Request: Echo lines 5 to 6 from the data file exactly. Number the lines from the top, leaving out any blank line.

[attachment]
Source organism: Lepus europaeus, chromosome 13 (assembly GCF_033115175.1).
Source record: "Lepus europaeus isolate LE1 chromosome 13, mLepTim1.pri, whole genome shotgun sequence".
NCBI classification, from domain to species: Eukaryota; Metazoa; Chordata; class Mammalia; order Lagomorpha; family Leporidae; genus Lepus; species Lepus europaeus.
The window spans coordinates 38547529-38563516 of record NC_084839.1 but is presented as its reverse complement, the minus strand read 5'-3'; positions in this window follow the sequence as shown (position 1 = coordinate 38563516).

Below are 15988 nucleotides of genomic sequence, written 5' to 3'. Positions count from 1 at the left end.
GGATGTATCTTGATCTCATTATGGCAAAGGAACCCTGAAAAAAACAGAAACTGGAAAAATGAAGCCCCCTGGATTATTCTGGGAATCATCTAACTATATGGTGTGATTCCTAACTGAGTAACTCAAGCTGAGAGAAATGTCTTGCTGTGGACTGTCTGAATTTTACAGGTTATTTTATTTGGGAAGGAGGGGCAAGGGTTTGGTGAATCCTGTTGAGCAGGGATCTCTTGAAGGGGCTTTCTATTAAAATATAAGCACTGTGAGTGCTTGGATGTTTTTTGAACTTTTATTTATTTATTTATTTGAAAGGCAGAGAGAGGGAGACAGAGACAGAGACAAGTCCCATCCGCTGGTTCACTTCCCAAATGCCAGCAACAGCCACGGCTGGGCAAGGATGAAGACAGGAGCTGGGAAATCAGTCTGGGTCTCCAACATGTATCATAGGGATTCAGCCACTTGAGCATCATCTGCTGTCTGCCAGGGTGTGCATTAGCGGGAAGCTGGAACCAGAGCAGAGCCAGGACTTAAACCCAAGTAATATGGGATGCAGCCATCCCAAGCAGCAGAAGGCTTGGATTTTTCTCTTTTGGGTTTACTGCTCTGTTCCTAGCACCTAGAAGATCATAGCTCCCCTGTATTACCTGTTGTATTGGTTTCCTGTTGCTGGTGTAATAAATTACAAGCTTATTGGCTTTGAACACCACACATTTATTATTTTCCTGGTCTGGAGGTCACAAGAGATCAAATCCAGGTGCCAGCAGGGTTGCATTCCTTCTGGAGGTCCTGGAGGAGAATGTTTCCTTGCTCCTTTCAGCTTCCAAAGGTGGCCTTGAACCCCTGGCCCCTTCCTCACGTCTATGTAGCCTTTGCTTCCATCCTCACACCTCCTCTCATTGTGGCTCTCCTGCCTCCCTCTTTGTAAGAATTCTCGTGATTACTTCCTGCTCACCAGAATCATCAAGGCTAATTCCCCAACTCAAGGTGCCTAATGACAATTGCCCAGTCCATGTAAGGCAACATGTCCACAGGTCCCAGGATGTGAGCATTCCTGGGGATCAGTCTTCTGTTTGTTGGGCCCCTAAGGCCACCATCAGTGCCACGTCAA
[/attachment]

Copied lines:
Below are 15988 nucleotides of genomic sequence, written 5' to 3'. Positions count from 1 at the left end.
GGATGTATCTTGATCTCATTATGGCAAAGGAACCCTGAAAAAAACAGAAACTGGAAAAATGAAGCCCCCTGGATTATTCTGGGAATCATCTAACTATATGGTGTGATTCCTAACTGAGTAACTCAAGCTGAGAGAAATGTCTTGCTGTGGACTGTCTGAATTTTACAGGTTATTTTATTTGGGAAGGAGGGGCAAGGGTTTGGTGAATCCTGTTGAGCAGGGATCTCTTGAAGGGGCTTTCTATTAAAATATAAGCACTGTGAGTGCTTGGATGTTTTTTGAACTTTTATTTATTTATTTATTTGAAAGGCAGAGAGAGGGAGACAGAGACAGAGACAAGTCCCATCCGCTGGTTCACTTCCCAAATGCCAGCAACAGCCACGGCTGGGCAAGGATGAAGACAGGAGCTGGGAAATCAGTCTGGGTCTCCAACATGTATCATAGGGATTCAGCCACTTGAGCATCATCTGCTGTCTGCCAGGGTGTGCATTAGCGGGAAGCTGGAACCAGAGCAGAGCCAGGACTTAAACCCAAGTAATATGGGATGCAGCCATCCCAAGCAGCAGAAGGCTTGGATTTTTCTCTTTTGGGTTTACTGCTCTGTTCCTAGCACCTAGAAGATCATAGCTCCCCTGTATTACCTGTTGTATTGGTTTCCTGTTGCTGGTGTAATAAATTACAAGCTTATTGGCTTTGAACACCACACATTTATTATTTTCCTGGTCTGGAGGTCACAAGAGATCAAATCCAGGTGCCAGCAGGGTTGCATTCCTTCTGGAGGTCCTGGAGGAGAATGTTTCCTTGCTCCTTTCAGCTTCCAAAGGTGGCCTTGAACCCCTGGCCCCTTCCTCACGTCTATGTAGCCTTTGCTTCCATCCTCACACCTCCTCTCATTGTGGCTCTCCTGCCTCCCTCTTTGTAAGAATTCTCGTGATTACTTCCTGCTCACCAGAATCATCAAGGCTAATTCCCCAACTCAAGGTGCCTAATGACAATTGCCCAGTCCATGTAAGGCAACATGTCCACAGGTCCCAGGATGTGAGCATTCCTGGGGATCAGTCTTCTGTTTGTTGGGCCCCTAAGGCCACCATCAGTGCCACGTCAA